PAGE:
But, being negligent, doesn’t act accordingly,
Like a cowherd counting others’ cows,
Does not attain the benefits of the contemplative life.

December 8 is Bodhi Day, commemorating the enlightenment of Shakyamuni Buddha

It is marked in many ways. Some communities hold multi-day sesshins for practice and ceremonies. Some individuals sit all night the night before. There are many sorts of celebrations across the Buddhist world.

A blog post invites different opportunities, including images, videos, sounds and, of course, words. There are plenty of texts to choose from—Buddhist and not-Buddhist, wise and not-wise.

I considered including a Buddha joke or cartoon. Not that I know any off the top of my mind, but it turns out there are lots online. I have always loved jokes featuring religious figures, such as, “Moses, Jesus and Buddha go golfing…” (You will have to finish that one yourself.)

Then there is always silence, the one-size-fits-all Buddhist message.

This Bodhi Day, I gifted myself a bodhi tree, just like the one that the Buddha was sitting under when he was enlightened. Almost just like it. This bonsai ficus religiosa (above) is about 8 inches high, so I will not be sitting under it. Or on it.

I can’t leave this post without letting the Buddha speak for himself. This is from the Dhammapada, a brief (423 verses in 26 chapters) collection of the sayings of the Buddha, the most succinct summary of the heart of Buddhism.

In keeping with the power of randomness, even on (or especially on) Bodhi Day, this is a random chapter from the Dhammapada:

ONE
Dichotomies

All experience is preceded by mind,
Led by mind,
Made by mind.
Speak or act with a corrupted mind,
And suffering follows
As the wagon wheel follows the hoof of the ox.

All experience is preceded by mind,
Led by mind,
Made by mind.
Speak or act with a peaceful mind,
And happiness follows
Like a never-departing shadow.

“He abused me, attacked me,
Defeated me, robbed me!”
For those carrying on like this,
Hatred does not end.

“She abused me, attacked me,
Defeated me, robbed me!”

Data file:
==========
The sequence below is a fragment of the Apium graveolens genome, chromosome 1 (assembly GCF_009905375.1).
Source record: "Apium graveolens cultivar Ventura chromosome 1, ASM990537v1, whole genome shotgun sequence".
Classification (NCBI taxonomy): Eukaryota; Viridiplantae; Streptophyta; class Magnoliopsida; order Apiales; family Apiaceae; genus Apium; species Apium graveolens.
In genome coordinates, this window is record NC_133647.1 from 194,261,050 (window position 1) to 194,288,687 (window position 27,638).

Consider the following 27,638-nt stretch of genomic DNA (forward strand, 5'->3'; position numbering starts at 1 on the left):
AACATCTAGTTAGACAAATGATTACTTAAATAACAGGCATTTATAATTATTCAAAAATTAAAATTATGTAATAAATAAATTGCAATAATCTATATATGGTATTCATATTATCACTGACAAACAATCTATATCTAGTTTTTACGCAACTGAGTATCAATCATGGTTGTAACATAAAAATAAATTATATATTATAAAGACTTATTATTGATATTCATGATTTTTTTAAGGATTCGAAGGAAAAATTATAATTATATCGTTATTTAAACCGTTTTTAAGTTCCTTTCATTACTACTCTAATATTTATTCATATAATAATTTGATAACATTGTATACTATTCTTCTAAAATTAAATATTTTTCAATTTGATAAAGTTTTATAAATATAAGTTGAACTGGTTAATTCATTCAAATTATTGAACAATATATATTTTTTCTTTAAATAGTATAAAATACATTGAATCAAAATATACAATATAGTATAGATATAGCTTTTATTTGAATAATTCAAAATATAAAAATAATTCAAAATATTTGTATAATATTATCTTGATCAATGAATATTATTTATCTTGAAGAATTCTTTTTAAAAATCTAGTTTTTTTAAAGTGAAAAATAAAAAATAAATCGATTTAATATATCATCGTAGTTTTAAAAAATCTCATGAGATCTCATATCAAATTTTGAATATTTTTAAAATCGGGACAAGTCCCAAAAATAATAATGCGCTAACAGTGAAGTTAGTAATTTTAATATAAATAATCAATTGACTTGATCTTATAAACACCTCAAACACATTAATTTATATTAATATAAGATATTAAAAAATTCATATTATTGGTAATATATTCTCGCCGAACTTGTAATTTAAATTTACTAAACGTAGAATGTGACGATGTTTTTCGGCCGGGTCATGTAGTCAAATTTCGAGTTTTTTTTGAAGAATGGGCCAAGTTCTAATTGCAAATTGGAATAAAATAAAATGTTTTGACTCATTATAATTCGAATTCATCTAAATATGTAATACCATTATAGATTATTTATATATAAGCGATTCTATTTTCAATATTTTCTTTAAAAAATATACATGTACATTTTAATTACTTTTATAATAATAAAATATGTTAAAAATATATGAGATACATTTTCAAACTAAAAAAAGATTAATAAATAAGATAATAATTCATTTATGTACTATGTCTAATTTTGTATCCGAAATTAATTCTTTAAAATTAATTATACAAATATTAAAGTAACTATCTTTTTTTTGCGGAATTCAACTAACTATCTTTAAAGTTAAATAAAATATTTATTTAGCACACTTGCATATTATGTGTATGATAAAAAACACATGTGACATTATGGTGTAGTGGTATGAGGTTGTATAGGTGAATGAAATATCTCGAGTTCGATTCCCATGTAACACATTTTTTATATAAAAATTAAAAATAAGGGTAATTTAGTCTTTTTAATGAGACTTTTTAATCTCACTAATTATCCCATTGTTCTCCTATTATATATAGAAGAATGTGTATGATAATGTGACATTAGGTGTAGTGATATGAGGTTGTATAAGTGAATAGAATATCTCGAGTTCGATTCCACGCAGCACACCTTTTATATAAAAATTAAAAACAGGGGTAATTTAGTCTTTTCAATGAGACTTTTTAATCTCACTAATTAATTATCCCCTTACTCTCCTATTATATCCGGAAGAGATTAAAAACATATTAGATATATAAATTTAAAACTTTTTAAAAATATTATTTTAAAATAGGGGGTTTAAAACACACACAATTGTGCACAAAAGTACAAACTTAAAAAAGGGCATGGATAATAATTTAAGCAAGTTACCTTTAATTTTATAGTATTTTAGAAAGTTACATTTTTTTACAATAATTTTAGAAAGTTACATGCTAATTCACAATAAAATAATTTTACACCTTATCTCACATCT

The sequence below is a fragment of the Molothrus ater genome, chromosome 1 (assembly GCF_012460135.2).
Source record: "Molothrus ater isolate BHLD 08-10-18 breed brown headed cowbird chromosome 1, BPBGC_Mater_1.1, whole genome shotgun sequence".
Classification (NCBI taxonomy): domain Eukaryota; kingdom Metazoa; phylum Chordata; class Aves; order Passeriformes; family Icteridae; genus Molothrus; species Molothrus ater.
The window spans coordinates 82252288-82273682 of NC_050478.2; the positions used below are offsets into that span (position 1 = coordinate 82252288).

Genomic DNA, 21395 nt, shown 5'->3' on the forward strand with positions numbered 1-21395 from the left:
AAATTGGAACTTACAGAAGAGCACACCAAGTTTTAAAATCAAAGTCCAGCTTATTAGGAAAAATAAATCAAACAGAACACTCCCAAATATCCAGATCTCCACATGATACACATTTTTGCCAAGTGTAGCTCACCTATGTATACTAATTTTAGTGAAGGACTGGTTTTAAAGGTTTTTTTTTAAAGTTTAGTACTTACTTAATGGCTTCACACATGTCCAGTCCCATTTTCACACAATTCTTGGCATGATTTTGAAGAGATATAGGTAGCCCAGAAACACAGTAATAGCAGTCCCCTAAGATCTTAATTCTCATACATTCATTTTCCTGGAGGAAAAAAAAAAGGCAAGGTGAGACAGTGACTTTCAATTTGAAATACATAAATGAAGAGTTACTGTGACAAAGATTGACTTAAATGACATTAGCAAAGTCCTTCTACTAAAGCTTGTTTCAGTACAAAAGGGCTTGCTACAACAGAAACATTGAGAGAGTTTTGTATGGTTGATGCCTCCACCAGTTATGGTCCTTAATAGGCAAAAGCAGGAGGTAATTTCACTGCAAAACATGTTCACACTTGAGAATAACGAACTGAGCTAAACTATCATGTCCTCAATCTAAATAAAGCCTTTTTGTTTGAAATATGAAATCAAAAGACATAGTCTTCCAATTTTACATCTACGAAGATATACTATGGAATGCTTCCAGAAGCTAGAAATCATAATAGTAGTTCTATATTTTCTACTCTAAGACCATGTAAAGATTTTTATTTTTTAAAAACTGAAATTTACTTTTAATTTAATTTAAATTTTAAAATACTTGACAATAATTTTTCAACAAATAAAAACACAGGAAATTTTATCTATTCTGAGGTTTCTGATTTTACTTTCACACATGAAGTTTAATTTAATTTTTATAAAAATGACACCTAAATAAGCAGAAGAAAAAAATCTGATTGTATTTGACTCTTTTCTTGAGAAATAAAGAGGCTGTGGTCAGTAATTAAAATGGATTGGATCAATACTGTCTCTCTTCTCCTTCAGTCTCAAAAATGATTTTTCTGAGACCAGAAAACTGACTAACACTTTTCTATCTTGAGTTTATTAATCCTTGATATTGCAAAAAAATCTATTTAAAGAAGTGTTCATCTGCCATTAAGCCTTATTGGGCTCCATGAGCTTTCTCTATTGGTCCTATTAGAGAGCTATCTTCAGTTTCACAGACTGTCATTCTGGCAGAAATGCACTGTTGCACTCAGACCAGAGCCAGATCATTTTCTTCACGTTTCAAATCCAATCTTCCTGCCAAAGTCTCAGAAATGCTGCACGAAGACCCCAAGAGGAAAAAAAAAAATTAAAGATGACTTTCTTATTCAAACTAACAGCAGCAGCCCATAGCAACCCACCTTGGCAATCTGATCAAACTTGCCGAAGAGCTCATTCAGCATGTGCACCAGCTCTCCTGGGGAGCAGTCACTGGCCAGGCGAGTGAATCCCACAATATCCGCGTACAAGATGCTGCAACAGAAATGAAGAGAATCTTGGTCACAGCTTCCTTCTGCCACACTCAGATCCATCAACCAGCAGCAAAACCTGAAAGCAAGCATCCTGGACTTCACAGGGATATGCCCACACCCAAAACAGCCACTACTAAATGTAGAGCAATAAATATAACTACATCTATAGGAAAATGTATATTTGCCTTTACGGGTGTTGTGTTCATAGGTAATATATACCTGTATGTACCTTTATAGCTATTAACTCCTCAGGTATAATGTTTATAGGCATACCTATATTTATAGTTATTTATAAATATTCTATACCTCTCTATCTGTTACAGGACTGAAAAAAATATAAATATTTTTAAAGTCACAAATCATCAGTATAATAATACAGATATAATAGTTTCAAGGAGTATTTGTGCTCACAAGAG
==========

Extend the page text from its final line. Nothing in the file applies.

For those not carrying on like this,
Hatred ends.

Hatred never ends through hatred.
By non-hate alone does it end.
This is an ancient truth.

Many do not realize that
We here must die.
For those who realize this,
Quarrels end.

Whoever lives
Focused on the pleasant,
Senses unguarded,
Immoderate with food,
Lazy and sluggish,
Will be overpowered by Māra,
As a weak tree is bent in the wind.

Whoever lives
Focused on the unpleasant,
Senses guarded,
Moderate with food,
Faithful and diligent,
Will not be overpowered by Māra,
As a stone mountain is unmoved by the wind.

Whoever is defiled
And devoid of self-control and truth,
Yet wears the saffron robe,
Is unworthy of the saffron robe.

Whoever has purged the defilements,
Is self-controlled, truthful,
And well established in virtue,
Is worthy of the saffron robe.

Those who consider the inessential to be essential
And see the essential as inessential
Don’t reach the essential,
Living in the field of wrong intention.

Those who know the essential to be essential
And the inessential as inessential
Reach the essential,
Living in the field of right intention.

As rain penetrates
An ill-thatched house,
So lust penetrates
An uncultivated mind.

As rain does not penetrate
A well-thatched house,
So lust does not penetrate
A well-cultivated mind.

One who does evil grieves in this life,
Grieves in the next,
Grieves in both worlds.
Seeing one’s own defiled acts brings grief and affliction.

One who makes merit rejoices in this life,
Rejoices in the next,
Rejoices in both worlds.
Seeing one’s own pure acts brings joy and delight.

One who does evil is tormented in this life,
Tormented in the next,
Is tormented in both worlds.
Here he is tormented, knowing, “I have done evil.”
Reborn in realms of woe, he is tormented all the more.

One who makes merit is delighted in this life,
Delighted in the next,
Is delighted in both worlds.
Here she is delighted, knowing, “I have made merit.”
Reborn in realms of bliss, she delights all the more.

One who recites many teachings
But, being negligent, doesn’t act accordingly,
Like a cowherd counting others’ cows,
Does not attain the benefits of the contemplative life.

One who recites but a few teachings
Yet lives according to the Dharma,
Abandoning passion, ill will, and delusion,
Aware and with mind well freed,
Not clinging in this life or the next,
Attains the benefits of the contemplative life.

The Dhammapada translated by Gil Fronsdal

First Fire

First Fire

In the desert
The first fire of winter
Comes late
A cold morning
A colder night
Sneaks up
Shivering you realize
Sun and season
Pass the job of heat to you
Ready or not

©

A New World Is About New People Not New Things

How beauteous mankind is! 
O brave new world
That has such people in’t!
William Shakespeare, The Tempest (Act 5, Scene 1)

Those are famous lines from Shakespeare made more modernly famous by Aldous Huxley in his dystopian novel Brave New World.

In the play, Miranda has been isolated on an island with her father Prospero, and this is her exclamation as she gets her first excited view of beautiful and wondrous men. (Prospero, who is experienced and has seen a thing or two, warns her about the seeming novelty: “Tis new to thee.”)

“Brave new world” has come to mean progress in things and processes, whether for good or ill. But the Shakespeare quote suggests a more essential point. A new world is about new people, not new things.